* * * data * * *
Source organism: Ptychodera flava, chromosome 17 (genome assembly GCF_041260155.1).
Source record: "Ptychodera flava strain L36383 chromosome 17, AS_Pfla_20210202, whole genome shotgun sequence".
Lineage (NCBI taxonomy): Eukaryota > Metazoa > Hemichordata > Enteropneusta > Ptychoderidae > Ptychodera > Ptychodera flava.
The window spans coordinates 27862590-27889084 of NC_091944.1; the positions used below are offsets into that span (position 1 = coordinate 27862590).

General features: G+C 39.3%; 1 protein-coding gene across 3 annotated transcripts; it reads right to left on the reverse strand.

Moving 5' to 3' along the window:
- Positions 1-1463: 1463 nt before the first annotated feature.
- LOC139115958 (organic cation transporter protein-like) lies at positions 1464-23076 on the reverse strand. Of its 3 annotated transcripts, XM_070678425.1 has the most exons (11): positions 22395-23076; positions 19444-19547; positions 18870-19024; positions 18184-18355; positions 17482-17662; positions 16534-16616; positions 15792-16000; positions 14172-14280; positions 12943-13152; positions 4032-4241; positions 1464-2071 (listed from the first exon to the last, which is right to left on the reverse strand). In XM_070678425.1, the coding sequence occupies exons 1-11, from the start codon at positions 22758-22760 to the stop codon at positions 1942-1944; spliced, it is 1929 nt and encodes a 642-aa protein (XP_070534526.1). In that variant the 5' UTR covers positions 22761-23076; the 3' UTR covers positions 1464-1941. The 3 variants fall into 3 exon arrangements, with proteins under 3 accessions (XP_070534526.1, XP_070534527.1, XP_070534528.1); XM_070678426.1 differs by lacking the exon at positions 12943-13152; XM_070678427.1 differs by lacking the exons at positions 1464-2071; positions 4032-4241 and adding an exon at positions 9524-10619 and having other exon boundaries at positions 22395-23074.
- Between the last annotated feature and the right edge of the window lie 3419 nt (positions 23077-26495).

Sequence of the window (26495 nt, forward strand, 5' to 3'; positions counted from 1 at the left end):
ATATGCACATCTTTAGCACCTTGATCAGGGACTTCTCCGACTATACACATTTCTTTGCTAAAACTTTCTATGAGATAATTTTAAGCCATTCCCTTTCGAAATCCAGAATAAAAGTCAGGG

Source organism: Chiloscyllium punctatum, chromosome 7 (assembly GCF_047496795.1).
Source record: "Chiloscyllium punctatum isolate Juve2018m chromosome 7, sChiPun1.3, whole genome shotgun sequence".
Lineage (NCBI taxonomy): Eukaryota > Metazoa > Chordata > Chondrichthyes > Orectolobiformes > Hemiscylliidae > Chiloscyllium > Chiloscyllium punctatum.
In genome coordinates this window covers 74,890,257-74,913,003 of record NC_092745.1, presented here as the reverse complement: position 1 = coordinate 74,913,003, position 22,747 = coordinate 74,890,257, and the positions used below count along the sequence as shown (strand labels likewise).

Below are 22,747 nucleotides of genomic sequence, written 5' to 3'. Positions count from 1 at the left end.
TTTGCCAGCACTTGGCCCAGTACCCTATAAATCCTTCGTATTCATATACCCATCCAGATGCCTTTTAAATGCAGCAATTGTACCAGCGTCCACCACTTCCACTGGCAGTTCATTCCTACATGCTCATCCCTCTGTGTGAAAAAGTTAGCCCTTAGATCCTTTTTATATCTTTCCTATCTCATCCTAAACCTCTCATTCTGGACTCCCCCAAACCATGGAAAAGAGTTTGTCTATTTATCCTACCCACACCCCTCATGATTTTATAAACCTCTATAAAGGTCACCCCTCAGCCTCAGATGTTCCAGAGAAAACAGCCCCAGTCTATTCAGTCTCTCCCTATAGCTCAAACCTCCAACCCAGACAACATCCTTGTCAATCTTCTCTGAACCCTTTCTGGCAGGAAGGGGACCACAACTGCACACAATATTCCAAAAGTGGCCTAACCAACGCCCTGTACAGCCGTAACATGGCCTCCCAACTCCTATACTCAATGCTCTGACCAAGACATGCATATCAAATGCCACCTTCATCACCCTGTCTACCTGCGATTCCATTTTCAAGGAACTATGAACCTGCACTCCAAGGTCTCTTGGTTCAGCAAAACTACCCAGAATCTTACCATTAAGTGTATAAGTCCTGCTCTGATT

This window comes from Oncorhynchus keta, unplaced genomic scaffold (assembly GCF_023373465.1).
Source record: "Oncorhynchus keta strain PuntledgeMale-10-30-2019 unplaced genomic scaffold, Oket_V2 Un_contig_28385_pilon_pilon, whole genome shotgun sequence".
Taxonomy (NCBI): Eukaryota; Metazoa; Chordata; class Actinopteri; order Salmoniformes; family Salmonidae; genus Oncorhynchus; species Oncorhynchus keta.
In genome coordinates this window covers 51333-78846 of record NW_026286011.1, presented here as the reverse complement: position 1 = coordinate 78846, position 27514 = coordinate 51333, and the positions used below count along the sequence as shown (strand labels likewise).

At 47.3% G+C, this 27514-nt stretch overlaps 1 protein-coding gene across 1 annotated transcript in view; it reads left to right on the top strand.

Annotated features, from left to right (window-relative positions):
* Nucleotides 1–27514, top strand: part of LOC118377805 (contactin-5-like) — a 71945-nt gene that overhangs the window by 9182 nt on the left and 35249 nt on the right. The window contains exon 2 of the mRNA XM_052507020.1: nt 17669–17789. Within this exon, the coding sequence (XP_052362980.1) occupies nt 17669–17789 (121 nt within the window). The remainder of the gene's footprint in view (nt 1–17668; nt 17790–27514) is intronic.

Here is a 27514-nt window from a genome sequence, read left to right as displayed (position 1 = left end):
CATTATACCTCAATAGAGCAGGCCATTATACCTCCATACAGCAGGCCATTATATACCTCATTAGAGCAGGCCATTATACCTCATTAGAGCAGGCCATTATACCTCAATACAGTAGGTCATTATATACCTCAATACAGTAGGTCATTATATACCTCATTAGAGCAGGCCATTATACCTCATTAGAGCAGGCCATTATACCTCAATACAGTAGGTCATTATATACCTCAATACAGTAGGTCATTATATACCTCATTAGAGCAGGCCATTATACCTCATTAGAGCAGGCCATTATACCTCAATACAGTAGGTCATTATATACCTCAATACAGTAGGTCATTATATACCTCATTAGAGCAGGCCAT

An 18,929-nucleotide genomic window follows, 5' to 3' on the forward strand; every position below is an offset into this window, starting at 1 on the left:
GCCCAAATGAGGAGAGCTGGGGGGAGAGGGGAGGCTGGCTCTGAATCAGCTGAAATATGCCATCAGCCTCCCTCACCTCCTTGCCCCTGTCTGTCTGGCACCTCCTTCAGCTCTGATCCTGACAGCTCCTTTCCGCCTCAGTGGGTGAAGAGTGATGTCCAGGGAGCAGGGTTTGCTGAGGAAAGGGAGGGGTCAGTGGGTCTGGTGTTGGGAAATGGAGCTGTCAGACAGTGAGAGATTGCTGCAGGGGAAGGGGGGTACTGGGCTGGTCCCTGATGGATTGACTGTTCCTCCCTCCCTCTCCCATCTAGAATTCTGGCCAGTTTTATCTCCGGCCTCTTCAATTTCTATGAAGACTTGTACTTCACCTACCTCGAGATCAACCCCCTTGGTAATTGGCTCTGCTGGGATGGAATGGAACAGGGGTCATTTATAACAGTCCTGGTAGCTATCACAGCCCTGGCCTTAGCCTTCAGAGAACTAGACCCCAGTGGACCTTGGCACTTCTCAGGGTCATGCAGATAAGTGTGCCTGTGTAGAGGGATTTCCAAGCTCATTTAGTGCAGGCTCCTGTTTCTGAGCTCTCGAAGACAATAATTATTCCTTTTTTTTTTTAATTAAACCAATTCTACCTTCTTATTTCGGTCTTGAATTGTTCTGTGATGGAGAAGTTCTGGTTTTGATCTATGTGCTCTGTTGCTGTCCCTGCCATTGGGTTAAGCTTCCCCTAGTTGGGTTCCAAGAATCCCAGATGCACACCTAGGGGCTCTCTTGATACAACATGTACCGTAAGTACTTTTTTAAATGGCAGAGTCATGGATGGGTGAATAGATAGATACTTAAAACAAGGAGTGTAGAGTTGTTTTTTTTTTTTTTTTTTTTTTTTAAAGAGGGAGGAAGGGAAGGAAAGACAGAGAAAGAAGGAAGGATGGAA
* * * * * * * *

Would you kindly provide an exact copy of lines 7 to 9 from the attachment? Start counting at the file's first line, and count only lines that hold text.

- Positions 1-1463: 1463 nt before the first annotated feature.
- LOC139115958 (organic cation transporter protein-like) lies at positions 1464-23076 on the reverse strand. Of its 3 annotated transcripts, XM_070678425.1 has the most exons (11): positions 22395-23076; positions 19444-19547; positions 18870-19024; positions 18184-18355; positions 17482-17662; positions 16534-16616; positions 15792-16000; positions 14172-14280; positions 12943-13152; positions 4032-4241; positions 1464-2071 (listed from the first exon to the last, which is right to left on the reverse strand). In XM_070678425.1, the coding sequence occupies exons 1-11, from the start codon at positions 22758-22760 to the stop codon at positions 1942-1944; spliced, it is 1929 nt and encodes a 642-aa protein (XP_070534526.1). In that variant the 5' UTR covers positions 22761-23076; the 3' UTR covers positions 1464-1941. The 3 variants fall into 3 exon arrangements, with proteins under 3 accessions (XP_070534526.1, XP_070534527.1, XP_070534528.1); XM_070678426.1 differs by lacking the exon at positions 12943-13152; XM_070678427.1 differs by lacking the exons at positions 1464-2071; positions 4032-4241 and adding an exon at positions 9524-10619 and having other exon boundaries at positions 22395-23074.
- Between the last annotated feature and the right edge of the window lie 3419 nt (positions 23077-26495).